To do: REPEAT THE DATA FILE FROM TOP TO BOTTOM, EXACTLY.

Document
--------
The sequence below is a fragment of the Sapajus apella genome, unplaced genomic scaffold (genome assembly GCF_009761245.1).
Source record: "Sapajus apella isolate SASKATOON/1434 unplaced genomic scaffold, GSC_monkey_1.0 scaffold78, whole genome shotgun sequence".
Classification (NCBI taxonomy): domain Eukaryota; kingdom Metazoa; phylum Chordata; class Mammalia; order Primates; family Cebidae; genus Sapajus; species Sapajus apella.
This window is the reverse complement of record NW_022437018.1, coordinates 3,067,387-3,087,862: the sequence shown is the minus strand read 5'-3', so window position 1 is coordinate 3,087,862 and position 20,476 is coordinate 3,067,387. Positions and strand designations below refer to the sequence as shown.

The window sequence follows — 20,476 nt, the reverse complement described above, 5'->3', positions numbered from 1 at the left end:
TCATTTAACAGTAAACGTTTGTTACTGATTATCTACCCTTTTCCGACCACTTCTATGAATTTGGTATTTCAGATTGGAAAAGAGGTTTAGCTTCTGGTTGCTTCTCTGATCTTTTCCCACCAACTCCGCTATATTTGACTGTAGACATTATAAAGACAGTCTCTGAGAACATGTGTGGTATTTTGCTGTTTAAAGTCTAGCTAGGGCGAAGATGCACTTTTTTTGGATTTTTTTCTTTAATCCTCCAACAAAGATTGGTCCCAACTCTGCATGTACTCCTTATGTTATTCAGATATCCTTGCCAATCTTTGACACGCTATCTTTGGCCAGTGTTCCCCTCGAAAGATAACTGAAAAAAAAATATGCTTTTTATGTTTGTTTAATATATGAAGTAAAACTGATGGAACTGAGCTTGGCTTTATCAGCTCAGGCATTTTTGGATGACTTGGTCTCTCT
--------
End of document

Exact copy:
The sequence below is a fragment of the Sapajus apella genome, unplaced genomic scaffold (genome assembly GCF_009761245.1).
Source record: "Sapajus apella isolate SASKATOON/1434 unplaced genomic scaffold, GSC_monkey_1.0 scaffold78, whole genome shotgun sequence".
Classification (NCBI taxonomy): domain Eukaryota; kingdom Metazoa; phylum Chordata; class Mammalia; order Primates; family Cebidae; genus Sapajus; species Sapajus apella.
This window is the reverse complement of record NW_022437018.1, coordinates 3,067,387-3,087,862: the sequence shown is the minus strand read 5'-3', so window position 1 is coordinate 3,087,862 and position 20,476 is coordinate 3,067,387. Positions and strand designations below refer to the sequence as shown.

The window sequence follows — 20,476 nt, the reverse complement described above, 5'->3', positions numbered from 1 at the left end:
TCATTTAACAGTAAACGTTTGTTACTGATTATCTACCCTTTTCCGACCACTTCTATGAATTTGGTATTTCAGATTGGAAAAGAGGTTTAGCTTCTGGTTGCTTCTCTGATCTTTTCCCACCAACTCCGCTATATTTGACTGTAGACATTATAAAGACAGTCTCTGAGAACATGTGTGGTATTTTGCTGTTTAAAGTCTAGCTAGGGCGAAGATGCACTTTTTTTGGATTTTTTTCTTTAATCCTCCAACAAAGATTGGTCCCAACTCTGCATGTACTCCTTATGTTATTCAGATATCCTTGCCAATCTTTGACACGCTATCTTTGGCCAGTGTTCCCCTCGAAAGATAACTGAAAAAAAAATATGCTTTTTATGTTTGTTTAATATATGAAGTAAAACTGATGGAACTGAGCTTGGCTTTATCAGCTCAGGCATTTTTGGATGACTTGGTCTCTCT